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CE923

CE923 Exercises

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  1. Please use the *Reply* function to respond to any of the exercises in the module materials, for example the first exercise on your own ‘theory’ of career development.
     
  2. Re: Exercises
    > Please use the *Reply* function to respond to any of > the exercises in the module materials, for example > the first exercise on your own ‘theory’ of career > development. Please feel free to share your ideas on a personal theory of career development. We ran an event in 2009 at which participants were asked to share an ‘image of career’. There were a range of metaphors offered: paths, trees, mountains, wheels of life and so on.
     
  3. Re: Exercises
    Mine was a walk in the Peak District, or somewhere else fairly rural and hillly. You start off in a valley, look up at the hills and can’t believe you’re ever going to make it up there. But you set off, you have a map and you think you know where you’re going. Over the course of the day, your view changes, and so does your confidence. Sometimes you aren’t totally sure where you’re going and whether you’re going in the right direction, so you keep your fingers crossed and plough on anyway. At other points, what you see around you matches the map perfectly, and you know you’re on track. Sometimes you suddenly get to a point where you can look back and see where you’ve come from, and it all makes total sense. Even when you’ve done that, though, you can still go around another corner or over another bump and lose yourself again! I think that’s one of the things I always think about – you can plan your career, but there will always be bits you don’t expect and times when you’re not sure where you’re going, and some parts will only make sense in retrospect. And it’s not really about getting to a particular endpoint, although that can be satisfying – ideally, you should getting something out of it as you’re going along.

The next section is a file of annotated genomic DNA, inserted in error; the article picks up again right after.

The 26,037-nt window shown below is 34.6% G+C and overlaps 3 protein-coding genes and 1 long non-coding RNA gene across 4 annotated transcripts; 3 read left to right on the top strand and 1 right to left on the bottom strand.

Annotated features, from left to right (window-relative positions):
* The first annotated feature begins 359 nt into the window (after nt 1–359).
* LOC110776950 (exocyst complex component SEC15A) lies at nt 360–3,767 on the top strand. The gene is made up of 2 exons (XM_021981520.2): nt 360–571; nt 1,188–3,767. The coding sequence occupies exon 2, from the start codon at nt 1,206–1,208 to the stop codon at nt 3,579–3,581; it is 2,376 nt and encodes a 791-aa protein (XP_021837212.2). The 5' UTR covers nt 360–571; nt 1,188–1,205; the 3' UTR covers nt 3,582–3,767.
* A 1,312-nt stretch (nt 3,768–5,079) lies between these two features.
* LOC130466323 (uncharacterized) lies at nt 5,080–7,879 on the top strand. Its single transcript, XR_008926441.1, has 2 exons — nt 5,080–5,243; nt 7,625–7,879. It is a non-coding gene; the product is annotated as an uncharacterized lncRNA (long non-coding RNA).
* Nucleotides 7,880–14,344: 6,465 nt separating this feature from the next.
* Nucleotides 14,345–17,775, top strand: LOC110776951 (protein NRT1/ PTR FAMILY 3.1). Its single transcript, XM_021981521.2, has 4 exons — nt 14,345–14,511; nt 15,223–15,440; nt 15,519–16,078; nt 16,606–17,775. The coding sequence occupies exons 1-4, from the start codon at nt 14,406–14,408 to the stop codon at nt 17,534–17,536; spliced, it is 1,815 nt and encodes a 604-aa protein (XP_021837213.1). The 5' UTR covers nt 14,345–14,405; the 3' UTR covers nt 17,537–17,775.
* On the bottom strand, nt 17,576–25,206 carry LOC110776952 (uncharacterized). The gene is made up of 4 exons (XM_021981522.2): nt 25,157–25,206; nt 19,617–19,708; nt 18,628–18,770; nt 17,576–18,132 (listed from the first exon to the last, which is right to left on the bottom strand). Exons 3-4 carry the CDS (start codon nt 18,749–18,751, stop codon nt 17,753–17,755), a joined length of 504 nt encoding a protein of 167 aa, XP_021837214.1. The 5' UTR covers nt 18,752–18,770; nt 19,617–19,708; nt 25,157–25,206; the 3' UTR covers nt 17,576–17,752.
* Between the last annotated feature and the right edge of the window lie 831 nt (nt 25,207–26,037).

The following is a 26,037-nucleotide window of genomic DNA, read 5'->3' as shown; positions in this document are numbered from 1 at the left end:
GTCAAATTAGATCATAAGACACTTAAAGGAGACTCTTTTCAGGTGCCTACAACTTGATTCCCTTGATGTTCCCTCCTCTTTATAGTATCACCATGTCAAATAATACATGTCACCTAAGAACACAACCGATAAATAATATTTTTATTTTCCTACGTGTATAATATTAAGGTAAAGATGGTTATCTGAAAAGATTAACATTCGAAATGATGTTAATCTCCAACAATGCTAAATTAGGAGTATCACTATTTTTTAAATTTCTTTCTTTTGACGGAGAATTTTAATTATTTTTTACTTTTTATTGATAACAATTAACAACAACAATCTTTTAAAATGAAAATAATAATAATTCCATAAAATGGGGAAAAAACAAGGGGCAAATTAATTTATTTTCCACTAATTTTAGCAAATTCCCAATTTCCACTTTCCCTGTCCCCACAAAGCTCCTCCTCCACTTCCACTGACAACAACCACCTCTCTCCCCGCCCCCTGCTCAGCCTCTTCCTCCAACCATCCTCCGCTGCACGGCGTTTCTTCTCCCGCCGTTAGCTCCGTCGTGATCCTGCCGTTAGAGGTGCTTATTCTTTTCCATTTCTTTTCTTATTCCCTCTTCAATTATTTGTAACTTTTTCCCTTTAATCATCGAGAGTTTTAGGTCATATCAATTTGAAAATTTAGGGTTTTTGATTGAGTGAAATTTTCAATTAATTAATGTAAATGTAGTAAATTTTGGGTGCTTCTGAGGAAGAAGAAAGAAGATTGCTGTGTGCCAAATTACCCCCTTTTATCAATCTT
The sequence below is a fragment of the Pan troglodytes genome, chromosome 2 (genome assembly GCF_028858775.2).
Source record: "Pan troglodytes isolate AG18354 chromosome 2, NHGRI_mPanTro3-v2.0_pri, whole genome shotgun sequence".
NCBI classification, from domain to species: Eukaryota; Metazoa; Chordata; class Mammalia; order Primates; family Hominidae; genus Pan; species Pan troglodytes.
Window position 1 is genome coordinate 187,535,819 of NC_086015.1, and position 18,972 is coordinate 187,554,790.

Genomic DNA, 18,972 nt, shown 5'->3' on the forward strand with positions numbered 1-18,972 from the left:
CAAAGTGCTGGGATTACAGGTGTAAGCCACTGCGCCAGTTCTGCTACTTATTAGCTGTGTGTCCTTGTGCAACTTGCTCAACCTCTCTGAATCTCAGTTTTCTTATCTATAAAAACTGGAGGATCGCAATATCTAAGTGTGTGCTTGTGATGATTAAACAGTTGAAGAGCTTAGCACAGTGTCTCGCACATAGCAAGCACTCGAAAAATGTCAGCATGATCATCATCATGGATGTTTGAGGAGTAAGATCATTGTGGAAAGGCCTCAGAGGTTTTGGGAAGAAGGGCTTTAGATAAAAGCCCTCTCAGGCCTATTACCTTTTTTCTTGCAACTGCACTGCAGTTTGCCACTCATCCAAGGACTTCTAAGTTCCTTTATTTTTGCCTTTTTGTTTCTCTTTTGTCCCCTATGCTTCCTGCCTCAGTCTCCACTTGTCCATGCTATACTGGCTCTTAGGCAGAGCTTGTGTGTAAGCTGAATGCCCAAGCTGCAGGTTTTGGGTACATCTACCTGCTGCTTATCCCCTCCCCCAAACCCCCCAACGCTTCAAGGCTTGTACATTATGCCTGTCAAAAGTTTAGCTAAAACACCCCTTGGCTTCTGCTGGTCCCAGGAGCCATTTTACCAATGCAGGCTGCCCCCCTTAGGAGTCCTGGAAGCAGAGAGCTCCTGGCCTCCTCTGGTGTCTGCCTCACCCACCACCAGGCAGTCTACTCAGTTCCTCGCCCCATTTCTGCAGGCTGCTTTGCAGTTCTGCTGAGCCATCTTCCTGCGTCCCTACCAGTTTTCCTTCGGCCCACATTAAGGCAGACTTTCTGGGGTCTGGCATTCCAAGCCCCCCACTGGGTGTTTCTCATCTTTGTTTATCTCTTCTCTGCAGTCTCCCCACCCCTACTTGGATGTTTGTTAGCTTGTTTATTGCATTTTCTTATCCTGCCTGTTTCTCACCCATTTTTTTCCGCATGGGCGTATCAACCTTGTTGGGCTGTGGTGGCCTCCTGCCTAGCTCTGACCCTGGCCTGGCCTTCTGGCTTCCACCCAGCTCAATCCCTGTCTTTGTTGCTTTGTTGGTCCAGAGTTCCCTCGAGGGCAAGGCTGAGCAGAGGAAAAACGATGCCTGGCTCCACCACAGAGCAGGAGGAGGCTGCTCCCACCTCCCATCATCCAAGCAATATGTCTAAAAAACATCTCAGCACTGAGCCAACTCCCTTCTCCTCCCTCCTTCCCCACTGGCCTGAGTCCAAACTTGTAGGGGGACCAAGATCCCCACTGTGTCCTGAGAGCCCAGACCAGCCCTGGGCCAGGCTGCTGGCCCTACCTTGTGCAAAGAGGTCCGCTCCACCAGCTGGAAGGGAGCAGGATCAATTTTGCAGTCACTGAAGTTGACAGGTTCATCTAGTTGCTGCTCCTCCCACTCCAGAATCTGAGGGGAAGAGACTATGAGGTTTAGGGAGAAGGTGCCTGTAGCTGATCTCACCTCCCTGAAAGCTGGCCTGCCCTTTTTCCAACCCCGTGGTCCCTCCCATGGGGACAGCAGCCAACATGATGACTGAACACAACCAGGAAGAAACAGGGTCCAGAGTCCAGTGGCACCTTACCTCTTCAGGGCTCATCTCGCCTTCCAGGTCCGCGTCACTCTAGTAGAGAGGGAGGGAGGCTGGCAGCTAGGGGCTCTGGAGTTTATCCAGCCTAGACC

4. Re: Exercises
    Hello I mapped out my career and coded each step. The key words I ended up with were: · Family culture/expectations · Practicality/realism · Trial and error · Discovering personal aptitudes/interests · Following heart · Dead end · Pursuing specific goal · Fate/luck · Reaching particular life stage · Opportunity
     
  5. Re: Exercises
    Well done for completing the exercise Charlotte and welcome to the module. That’s a really interesting list of key words. For me, it underscores the complex range of influences that form our career development. I wonder if anyone else has any thoughts drawing from their own career thus far? Phil
     
  6. Re: Exercises